In some cases, in order to support the liquidity and growth needs of the business and to complete the recapitalization, it may be necessary to bring in an outside financial partner.
If additional capital beyond senior debt is needed, there is a significant amount available in today’s market to round out the company’s capital structure. Because of the large amount of buyout funds raised in recent years, the competition for quality companies has increased significantly. A number of mezzanine and equity investors have decided to pursue investments in leveraged recapitalizations and growth situations to seek more reasonable leverage and investment return opportunities.
These investors are generally looking for companies with above-average revenue and earnings growth, a significant market share or niche position, experienced management teams and excellent historical and projected performance.
While some players will accept a minority position in a company, most of them will allow the owner to maintain day-to-day operating control. However, the private equity sponsor may insist on having voting control or shareholder agreements that enable them to take control of the company in a deteriorating situation.
From the perspective of a borrower, there couldn’t be a better time to be in the market for capital.
For senior debt, covenants have loosened, maturities have increased and lenders are competing on price. A number of trends have emerged in this credit cycle, including the migration of larger and better quality borrowers to asset-based structures and a growing use of second lien debt in lieu of traditional mezzanine financing. The net result for middle-market borrowers is a wider array of financing alternatives and the ability to create an optimal, total capital structure.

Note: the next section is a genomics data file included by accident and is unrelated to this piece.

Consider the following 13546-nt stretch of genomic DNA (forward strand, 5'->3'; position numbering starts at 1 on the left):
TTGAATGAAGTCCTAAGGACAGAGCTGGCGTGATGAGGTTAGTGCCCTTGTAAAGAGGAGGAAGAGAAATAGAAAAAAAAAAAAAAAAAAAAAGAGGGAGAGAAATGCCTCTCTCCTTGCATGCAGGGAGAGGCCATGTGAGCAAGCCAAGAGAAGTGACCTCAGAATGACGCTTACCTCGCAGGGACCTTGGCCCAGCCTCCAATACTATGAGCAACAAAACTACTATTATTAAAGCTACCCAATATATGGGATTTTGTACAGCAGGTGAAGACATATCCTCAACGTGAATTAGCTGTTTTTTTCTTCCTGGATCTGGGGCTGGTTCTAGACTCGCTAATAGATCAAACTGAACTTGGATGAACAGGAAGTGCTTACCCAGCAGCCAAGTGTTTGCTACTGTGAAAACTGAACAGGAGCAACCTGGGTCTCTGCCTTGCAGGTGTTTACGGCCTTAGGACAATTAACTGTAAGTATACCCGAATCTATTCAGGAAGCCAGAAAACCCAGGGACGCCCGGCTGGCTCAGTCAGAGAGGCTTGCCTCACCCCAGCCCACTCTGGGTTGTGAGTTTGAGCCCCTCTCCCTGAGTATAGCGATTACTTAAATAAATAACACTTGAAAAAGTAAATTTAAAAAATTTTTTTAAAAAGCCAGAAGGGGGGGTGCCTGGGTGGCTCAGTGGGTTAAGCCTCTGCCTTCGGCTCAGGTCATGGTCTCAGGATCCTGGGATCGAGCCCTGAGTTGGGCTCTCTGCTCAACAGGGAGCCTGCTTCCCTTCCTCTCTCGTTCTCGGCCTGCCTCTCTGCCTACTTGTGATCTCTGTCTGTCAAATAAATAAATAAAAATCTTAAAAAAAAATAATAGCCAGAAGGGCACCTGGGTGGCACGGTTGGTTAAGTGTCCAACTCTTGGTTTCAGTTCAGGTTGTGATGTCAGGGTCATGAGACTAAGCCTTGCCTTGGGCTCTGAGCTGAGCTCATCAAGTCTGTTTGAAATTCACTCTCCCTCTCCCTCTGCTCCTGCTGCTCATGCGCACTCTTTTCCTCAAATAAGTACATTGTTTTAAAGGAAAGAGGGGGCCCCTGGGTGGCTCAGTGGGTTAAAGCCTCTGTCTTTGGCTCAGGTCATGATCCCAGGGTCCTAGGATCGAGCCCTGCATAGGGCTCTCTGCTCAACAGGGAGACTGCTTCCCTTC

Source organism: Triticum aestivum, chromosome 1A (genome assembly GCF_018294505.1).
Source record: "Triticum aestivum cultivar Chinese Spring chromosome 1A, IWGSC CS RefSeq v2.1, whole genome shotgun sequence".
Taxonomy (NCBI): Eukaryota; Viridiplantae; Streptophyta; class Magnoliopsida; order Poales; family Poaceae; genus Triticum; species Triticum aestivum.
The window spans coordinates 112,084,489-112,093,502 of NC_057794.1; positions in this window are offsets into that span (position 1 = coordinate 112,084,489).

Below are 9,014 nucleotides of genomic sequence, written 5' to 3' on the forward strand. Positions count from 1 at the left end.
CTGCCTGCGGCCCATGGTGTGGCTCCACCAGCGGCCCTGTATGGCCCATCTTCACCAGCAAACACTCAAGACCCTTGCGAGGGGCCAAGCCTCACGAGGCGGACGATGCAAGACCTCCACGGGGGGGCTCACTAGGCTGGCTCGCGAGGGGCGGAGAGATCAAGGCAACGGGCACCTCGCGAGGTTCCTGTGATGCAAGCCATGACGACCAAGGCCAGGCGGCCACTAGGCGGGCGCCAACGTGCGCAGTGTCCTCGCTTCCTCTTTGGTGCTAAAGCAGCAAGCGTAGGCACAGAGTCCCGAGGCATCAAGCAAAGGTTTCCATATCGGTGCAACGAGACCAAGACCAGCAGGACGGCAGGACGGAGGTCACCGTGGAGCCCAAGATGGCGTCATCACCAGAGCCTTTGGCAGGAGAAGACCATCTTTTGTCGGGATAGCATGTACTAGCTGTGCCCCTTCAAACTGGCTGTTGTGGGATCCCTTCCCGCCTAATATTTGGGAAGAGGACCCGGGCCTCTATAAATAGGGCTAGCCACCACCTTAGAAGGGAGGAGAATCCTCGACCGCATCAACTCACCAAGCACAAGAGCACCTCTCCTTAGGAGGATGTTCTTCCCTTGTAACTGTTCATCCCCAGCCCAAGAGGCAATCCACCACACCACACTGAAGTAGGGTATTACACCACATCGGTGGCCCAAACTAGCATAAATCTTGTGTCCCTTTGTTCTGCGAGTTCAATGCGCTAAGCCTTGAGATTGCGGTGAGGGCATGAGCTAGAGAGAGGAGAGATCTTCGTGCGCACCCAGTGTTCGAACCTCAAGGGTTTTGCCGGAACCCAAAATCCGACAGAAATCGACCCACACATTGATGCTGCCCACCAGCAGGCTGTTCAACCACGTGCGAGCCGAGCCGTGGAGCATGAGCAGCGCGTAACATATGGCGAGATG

While asset-based lending can require more reporting and monitoring, many companies have embraced asset-based lending as a long-term financing solution for their company because of competitive pricing, flexibility and covenant-light structures. Borrowers are often happy to avoid quarter-to-quarter covenant anxiety. This is particularly important for a company that is undergoing a recapitalization and taking on additional leverage.
In addition, because of the underlying asset coverage, it may be possible to structure the leveraged recapitalization with an initial distribution to the shareholders as well as a percentage of excess cash flow on an annual basis thereafter that will maximize the cash flow to the owners.
A leveraged recapitalization can be a powerful financing tool that can assist companies and their owners in meeting their business objectives. Following a leveraged recapitalization, company management tends to become more focused on the efficiency and effectiveness of its operations, resulting in improved operating performance and working capital management.
Today’s market offers an ample supply of capital to consummate transactions, but it is important to select the right financial partners and the appropriate capital structure for the long term.
Ira Kreft is executive vice president, group manager of Bank of America Business Capital.